Here are five strategies to handle a reluctant learner in homeschool high school.
5 Strategies to Handle a Reluctant Learner in Homeschool High School
Not all teens were created to love learning. At least, not all teens love typical education: 3 R’s, history and science. They have other gifts and interests and that is okay!
They may be called to be carpenters, auto mechanics or stay-at-home moms. Maybe they want to work with their hands. Perhaps God gifted them with intelligences in visual-spatial realms.
Unfortunately for these homeschool high schoolers (whether they love traditional education or not) they must earn required credits for graduation. There’s no escape the transcript!
But what if they are other-gifted teens who are reluctant (even resistant) to learning? Here are five strategies to handle a reluctant learner in homeschool high school.
Accept who your teen is and who he is not.
Occasionally I have worked with homeschool moms who are upset about their teen’s gifts. They desperately want their high schooler to grow up to be a college-trained professional. Unfortunately, every day of college-prep academics is a nightmare to the teen and a disappointment to the mom.
But when moms of other-gifted teens accept that their teen’s “academic weakness” is not God’s *OOPS*, then they can begin to accept- and enjoy- the wonderful strengths that God created in their child. Not all teens need to go to college. You can help your non-college-bound teen find success and fulfillment.
Try these ideas for academics:
- Use Level 2 (Average highschool) curriculum where possible:
- Pearson Education’s Pacemaker curricula is Level 2,
- Westfield Studio’s 101 Science series is Level 2,
- All of 7Sister’s curricula is adaptable to various levels.
- (Instructions are included for Level 2 in each text such as Literature or Writing Guides, Psychology and History texts.)
*Help your teen discover interests and develop gifts.
Try some of these discovery activities:
- Spend time with a Career Exploration curriculum (work verbally through it together and allow your teen to discuss her thoughts).
- Do new things as a family. Find many out-of-the box experiences, field trips, open houses at trade schools or businesses, museum and other community events, etc. Log these as Career Exploration hours (and/or history, science, art or other hours as appropriate).
- Interview tradespeople or check out union websites to explore various hands-on careers.
- Arrange shadowing days and/or volunteer weeks at various businesses.
Give them a dose of reality. Ease them into adult life by:
- Working together through a Financial Literacy course then set up a budget and financial plan.
- Do not give *free* money. Instead, have him earn it through extra chores or mowing lawns, shoveling snow, etc. This isn’t punishment, this is life!
- Teach home economics and home maintenance to gals and guys. Then help them set up a daily/weekly/monthly chore system. AND follow it to earn privileges like social time or gaming time.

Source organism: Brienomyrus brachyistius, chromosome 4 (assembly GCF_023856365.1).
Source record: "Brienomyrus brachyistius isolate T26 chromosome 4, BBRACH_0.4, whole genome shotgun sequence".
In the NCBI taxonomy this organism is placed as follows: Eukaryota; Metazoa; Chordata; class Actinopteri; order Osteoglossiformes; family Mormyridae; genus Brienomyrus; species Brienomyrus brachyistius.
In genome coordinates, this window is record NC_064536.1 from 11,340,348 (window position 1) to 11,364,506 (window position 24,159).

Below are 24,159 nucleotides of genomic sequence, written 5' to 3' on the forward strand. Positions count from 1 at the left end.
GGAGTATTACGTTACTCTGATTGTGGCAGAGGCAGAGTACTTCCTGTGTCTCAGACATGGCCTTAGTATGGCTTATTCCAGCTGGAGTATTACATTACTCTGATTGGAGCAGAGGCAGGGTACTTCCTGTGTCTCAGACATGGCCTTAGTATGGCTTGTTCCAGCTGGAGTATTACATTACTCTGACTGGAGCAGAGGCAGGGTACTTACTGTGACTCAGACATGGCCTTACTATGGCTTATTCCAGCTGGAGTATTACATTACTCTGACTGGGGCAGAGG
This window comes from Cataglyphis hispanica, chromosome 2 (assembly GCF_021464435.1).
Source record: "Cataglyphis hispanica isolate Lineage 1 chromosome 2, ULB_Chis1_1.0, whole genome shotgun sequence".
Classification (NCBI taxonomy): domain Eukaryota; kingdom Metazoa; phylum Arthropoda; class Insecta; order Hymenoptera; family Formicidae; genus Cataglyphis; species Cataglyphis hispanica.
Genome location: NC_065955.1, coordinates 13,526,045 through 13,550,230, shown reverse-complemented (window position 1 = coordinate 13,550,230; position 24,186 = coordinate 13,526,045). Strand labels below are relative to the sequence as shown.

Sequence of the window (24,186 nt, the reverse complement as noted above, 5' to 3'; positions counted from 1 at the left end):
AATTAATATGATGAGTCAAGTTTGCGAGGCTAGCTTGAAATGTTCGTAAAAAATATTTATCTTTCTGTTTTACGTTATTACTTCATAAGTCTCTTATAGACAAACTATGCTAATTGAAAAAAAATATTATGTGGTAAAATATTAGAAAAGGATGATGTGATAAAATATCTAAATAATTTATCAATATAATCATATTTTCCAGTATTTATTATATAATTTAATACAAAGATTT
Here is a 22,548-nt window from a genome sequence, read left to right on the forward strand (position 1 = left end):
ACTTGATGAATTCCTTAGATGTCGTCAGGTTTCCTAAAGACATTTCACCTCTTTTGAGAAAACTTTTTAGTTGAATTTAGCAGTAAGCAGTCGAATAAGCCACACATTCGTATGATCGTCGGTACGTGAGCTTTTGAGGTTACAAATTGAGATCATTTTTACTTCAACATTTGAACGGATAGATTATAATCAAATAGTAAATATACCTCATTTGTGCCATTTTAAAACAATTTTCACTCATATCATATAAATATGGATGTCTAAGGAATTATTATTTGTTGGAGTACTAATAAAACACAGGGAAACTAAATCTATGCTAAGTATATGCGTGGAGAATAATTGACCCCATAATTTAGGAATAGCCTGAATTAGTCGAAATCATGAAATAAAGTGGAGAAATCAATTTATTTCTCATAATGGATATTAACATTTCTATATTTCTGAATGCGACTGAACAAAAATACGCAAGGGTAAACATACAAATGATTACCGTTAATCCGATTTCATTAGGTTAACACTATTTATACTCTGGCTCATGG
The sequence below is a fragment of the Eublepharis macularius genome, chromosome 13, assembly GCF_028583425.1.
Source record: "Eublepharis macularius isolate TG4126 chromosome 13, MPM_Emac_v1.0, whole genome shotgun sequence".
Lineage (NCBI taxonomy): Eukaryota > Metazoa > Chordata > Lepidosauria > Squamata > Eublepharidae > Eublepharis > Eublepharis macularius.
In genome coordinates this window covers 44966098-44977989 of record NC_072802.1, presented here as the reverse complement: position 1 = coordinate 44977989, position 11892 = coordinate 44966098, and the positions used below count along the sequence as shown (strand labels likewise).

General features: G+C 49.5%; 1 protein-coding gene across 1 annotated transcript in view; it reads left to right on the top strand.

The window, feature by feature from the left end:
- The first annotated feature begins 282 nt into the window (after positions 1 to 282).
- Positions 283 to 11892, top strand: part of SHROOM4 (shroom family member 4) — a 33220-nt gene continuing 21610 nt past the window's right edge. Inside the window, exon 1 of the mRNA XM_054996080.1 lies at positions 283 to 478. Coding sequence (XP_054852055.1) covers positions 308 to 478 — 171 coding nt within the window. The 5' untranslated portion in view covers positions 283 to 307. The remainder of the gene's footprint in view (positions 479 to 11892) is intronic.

- Teach family and relationship skills. Work through accessible curricula together with lots of hands-on experiences. 7Sisters’ Human Development course and Early Childhood Education course are both excellent for life preparation skills. Discuss with him and her the skills they envision that they will use when they are husband/wife/parent.
*Develop a lifestyle of service.
Honor God and increase happiness by making service a priority. Check out these posts for some ideas.
- How to get service on the transcript.
- Cool ways to get service hours
- How to find volunteer opportunities
*Expose them to character-developing opportunities.
Model for your teen a lifestyle of noticing truth, beauty and goodness. This is a practical way of helping teens develop good character:
- Truth- Discuss current events and read Scripture together. How can teens recognize media bias, political “half truths”? One way is to read several sources. Another way is to compare to any instructions God has given.
- Beauty- Discuss that God gave us beautiful things to enjoy. Note beauty in nature when you see it…a bird, a sunset, a snow-covered lawn. Note beauty in man-created things like a beautiful painting or lovely song.
- Goodness- Point out good things in current events, social media trends, and random daily life at home or abroad. Try to keep your conversation more positive, less critical.
Your teen may never love academics and that is okay. They will be prepared for life and develop some character as they muddle through the boring academics and invest time and inspiration in their interests. Someday they will thank you!
One last thing that might help: Here’s a timeline for non-college-bound high schoolers.
Download some 7Sisters’ level-able curricula to help your reluctant learner and try some of these strategies today!
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2 Replies to “5 Strategies to Handle a Reluctant Learner”
Hope you found some encouragement! 🙂